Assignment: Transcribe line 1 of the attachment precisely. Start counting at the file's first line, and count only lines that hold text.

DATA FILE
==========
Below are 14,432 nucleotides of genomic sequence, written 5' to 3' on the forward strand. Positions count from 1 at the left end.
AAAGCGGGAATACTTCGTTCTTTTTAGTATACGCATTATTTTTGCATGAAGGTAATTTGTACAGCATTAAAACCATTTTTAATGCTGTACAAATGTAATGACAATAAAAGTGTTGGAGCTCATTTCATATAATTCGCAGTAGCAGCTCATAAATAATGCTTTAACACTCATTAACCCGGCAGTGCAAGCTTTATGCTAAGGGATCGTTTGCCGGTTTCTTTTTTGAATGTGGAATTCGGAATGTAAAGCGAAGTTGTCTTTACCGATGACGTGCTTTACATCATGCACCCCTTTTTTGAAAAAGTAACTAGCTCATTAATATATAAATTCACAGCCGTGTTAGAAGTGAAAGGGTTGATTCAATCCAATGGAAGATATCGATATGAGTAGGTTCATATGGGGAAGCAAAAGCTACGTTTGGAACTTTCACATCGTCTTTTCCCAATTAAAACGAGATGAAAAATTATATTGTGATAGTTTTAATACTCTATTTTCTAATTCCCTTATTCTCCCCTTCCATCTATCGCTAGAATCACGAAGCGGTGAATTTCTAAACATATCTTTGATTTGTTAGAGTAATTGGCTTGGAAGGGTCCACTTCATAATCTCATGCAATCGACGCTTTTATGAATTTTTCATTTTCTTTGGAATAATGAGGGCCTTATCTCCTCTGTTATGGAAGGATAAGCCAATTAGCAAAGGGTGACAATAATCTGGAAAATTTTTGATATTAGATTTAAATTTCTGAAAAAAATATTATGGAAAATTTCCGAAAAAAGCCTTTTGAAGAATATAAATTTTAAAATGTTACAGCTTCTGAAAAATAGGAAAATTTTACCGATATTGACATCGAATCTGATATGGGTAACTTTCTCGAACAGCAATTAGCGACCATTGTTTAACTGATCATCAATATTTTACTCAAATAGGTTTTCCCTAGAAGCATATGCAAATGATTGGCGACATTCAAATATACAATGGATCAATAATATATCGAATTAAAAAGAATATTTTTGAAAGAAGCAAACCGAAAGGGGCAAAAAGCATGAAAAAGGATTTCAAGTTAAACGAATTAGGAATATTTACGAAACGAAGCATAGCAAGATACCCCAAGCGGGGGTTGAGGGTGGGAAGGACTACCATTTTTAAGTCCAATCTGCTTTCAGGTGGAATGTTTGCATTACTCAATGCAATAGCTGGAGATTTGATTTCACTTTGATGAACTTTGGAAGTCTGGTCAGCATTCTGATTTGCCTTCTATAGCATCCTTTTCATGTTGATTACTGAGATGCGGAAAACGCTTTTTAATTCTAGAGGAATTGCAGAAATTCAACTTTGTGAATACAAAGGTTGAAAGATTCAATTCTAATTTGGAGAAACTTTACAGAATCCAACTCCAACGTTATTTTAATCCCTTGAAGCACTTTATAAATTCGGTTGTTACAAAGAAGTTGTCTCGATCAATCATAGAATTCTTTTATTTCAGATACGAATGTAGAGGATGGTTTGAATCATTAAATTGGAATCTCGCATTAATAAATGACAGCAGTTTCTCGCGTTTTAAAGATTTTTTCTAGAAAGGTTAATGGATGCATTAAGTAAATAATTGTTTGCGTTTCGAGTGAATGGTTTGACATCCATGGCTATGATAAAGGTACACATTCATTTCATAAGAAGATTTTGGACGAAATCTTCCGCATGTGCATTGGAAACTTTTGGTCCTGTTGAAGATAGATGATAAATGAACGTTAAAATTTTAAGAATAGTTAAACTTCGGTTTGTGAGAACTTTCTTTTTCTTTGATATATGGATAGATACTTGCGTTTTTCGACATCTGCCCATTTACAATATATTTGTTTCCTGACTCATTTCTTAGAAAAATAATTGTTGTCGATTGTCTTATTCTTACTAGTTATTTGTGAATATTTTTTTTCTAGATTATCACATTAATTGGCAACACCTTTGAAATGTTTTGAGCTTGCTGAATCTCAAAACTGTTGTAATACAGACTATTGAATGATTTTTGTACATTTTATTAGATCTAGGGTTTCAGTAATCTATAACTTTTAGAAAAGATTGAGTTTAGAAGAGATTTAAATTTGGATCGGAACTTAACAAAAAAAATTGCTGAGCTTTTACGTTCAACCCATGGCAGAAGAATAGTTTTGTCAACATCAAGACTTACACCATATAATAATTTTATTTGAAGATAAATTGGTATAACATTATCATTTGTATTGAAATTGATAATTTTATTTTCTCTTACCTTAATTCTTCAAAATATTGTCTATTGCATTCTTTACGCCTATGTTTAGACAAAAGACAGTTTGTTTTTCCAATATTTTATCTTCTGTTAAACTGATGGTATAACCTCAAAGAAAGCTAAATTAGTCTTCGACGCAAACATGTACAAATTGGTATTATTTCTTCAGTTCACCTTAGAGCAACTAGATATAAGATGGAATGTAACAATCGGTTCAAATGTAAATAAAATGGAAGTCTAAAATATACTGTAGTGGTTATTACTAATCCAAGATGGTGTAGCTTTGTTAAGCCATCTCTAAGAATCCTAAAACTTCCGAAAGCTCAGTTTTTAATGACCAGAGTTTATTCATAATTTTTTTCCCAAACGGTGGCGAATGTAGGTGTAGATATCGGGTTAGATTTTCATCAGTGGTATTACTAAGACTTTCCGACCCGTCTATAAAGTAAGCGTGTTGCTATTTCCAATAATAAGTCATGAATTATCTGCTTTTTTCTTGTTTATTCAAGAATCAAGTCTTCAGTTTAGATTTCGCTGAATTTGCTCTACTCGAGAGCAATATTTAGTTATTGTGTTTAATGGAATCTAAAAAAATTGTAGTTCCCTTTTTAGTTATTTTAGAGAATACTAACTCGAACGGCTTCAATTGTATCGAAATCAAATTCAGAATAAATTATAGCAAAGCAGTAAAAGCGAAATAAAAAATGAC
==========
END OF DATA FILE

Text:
Below are 14,432 nucleotides of genomic sequence, written 5' to 3' on the forward strand. Positions count from 1 at the left end.